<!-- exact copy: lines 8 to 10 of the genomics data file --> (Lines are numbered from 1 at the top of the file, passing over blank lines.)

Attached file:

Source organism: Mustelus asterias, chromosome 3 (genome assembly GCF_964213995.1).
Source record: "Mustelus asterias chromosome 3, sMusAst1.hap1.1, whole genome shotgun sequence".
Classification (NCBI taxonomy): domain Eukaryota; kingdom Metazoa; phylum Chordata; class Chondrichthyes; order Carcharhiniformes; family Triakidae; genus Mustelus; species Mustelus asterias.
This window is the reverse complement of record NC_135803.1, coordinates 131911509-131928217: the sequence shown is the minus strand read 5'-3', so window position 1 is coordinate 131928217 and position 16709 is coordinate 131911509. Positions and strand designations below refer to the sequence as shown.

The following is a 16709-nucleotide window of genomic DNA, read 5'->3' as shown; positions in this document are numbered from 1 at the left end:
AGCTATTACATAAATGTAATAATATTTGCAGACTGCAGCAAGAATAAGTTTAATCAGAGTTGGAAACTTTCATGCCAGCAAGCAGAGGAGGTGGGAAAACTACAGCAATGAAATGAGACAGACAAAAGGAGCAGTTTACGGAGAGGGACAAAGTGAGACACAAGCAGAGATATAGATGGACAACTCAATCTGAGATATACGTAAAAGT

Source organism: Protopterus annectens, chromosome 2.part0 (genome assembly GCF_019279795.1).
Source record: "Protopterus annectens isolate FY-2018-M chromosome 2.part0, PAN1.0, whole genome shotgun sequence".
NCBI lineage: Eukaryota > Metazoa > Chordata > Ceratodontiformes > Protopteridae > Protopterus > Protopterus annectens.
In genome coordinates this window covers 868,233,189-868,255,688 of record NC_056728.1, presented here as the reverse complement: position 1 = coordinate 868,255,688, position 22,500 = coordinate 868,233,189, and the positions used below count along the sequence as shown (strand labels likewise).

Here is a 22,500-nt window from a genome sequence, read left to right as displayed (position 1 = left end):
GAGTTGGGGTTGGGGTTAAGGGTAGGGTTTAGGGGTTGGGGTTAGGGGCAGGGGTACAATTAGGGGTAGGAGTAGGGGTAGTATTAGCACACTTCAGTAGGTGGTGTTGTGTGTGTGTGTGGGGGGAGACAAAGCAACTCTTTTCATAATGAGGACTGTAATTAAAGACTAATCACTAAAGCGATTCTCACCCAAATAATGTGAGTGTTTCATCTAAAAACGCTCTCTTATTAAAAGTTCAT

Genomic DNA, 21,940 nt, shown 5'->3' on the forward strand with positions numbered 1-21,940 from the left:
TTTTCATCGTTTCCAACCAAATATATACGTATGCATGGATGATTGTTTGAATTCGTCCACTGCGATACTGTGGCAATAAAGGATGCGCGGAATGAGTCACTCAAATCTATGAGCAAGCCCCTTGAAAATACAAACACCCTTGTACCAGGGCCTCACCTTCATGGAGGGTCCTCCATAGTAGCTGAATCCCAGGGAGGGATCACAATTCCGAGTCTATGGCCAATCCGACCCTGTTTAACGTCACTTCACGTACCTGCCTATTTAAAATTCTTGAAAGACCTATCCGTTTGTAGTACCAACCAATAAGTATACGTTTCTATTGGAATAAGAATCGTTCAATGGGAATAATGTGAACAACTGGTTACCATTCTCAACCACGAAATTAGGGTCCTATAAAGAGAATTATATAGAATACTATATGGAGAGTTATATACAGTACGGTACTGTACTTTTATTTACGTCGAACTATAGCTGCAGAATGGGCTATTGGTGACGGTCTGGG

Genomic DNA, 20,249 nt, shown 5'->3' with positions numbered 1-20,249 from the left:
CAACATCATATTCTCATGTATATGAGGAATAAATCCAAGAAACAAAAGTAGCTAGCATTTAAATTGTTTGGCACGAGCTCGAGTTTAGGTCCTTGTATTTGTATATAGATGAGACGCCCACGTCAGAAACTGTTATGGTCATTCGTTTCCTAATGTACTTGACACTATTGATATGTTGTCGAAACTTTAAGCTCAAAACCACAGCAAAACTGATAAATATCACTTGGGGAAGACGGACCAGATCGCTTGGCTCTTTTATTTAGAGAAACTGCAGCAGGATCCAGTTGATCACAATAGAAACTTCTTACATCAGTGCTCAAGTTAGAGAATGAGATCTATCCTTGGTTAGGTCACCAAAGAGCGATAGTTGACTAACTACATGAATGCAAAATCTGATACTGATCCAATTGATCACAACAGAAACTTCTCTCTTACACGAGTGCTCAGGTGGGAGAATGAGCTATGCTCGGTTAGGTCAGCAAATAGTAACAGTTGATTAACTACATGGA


Source record: "Protopterus annectens isolate FY-2018-M chromosome 2.part0, PAN1.0, whole genome shotgun sequence".
NCBI lineage: Eukaryota > Metazoa > Chordata > Ceratodontiformes > Protopteridae > Protopterus > Protopterus annectens.
In genome coordinates this window covers 868,233,189-868,255,688 of record NC_056728.1, presented here as the reverse complement: position 1 = coordinate 868,255,688, position 22,500 = coordinate 868,233,189, and the positions used below count along the sequence as shown (strand labels likewise).